Posted: July 18, 2008, 5 a.m. EDT
Courtesy of the Gladys Porter Zoo
Dr. Carlos Gonzalez-Angulo examines Elvis the thick-billed parrot at Texas Oncology in Brownsville.
Elvis is alive. He doesn’t walk through the gates of Graceland or croon to adoring fans, but he’s making history all the same.
Elvis’ place in history, however, comes from the groundbreaking medical treatment he’s receiving near his home at the Gladys Porter Zoo in Brownsville, Texas. That’s because he’s not a singer, but a thick-billed parrot (Rhynchopsitta pachyrhyncha) being treated for a malignant melanoma on his beak.
This endangered parrot’s fight for life began at the zoo less than two months ago.
“Initially, the bird keepers brought him to us because they noticed he had a bloody mass on his beak,” said Amanda Guthrie, DVM, the zoo’s associate veterinarian, “and they initially thought it was an infection or an abscess.”
After a round of antibiotics and a biopsy, zoo staff uncovered the cancer. Since then, Elvis has completed a month-long course of 20 radiation therapy treatments at the Texas Oncology center in Brownsville. Now, Guthrie said, he’s taking one medicine to counteract inflammation and another to protect his stomach and slow the growth of his tumor.
“His long-term prognosis is very poor, but he’s been doing very well,” Guthrie said, citing Elvis’ good spirits and body weight, normal blood work and willingness to eat.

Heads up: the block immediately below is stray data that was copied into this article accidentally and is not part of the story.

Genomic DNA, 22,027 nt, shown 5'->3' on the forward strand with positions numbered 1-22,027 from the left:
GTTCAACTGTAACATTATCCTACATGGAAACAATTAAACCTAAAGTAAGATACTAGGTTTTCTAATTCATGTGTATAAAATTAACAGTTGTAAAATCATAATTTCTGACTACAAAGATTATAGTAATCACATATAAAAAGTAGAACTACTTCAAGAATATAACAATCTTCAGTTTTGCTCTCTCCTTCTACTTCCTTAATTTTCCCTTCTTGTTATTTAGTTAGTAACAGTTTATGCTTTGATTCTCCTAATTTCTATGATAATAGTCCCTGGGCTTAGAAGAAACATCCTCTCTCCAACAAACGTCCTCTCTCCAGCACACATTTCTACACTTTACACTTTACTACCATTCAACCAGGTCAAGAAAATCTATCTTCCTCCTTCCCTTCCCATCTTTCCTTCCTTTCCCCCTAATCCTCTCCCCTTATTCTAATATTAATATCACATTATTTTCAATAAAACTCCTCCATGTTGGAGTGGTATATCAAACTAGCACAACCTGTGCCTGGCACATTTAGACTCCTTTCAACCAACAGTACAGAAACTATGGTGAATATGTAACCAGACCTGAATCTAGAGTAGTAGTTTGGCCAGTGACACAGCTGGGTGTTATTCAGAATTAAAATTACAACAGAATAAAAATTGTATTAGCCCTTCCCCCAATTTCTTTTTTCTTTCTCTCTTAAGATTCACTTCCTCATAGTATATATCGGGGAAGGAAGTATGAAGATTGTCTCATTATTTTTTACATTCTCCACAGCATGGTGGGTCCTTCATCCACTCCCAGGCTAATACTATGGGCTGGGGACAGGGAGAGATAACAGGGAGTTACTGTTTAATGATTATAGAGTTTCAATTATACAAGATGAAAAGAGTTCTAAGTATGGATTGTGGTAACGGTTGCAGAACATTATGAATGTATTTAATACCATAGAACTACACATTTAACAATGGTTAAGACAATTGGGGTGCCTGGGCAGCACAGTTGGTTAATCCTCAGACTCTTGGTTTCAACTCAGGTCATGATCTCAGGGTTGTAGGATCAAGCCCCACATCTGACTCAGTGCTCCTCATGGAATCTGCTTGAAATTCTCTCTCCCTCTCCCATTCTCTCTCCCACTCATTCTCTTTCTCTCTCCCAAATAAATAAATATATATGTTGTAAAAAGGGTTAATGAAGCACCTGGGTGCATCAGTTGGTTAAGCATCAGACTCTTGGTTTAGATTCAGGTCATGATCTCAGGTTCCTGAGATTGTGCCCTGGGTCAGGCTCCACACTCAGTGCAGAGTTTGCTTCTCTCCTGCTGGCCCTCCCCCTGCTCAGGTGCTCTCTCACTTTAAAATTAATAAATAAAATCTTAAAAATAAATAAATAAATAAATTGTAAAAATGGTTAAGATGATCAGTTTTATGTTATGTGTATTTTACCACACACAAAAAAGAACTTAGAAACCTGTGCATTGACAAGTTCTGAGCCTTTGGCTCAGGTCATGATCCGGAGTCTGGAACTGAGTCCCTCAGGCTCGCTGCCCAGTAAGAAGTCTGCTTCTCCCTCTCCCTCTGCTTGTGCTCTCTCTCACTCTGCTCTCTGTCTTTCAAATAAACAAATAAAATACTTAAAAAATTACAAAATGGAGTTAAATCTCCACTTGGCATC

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To gauge his progress, Elvis went to the oncologist July 9 for a recheck. The good news? The size of the tumor hasn’t really grown in size, Guthrie said. The bad news? It hasn’t decreased in size, either. The doctor wants Elvis to return in a few months.
“Since this has never been tried before, I don’t know if we had a lot of expectations going into it,” Guthrie said. “I was really excited that he lived through all the radiation therapies.”
For the zoo doctors, the next step will be to decide which treatment to try next. Guthrie said surgery is not an option because doctors would have to remove a large portion of Elvis’ beak. One viable alternative is to treat Elvis with higher radiation doses at more spread-out intervals to ease the parrot’s signs of illness.
In the meantime, Elvis spends his days in the zoo’s animal hospital so the veterinarians can observe him. He gets “plenty of food,” Guthrie said, and watches people pass by his cage and uses his perches and toys.
As the staff at the Gladys Porter Zoo tries to give Elvis as normal a life as possible, they also recognize the knowledge this treatment might bring to the world of veterinary and zoo medicine.
“For us, it’s a lot bigger than just one bird,” Guthrie said. “We feel that we should try to help in any way we can.”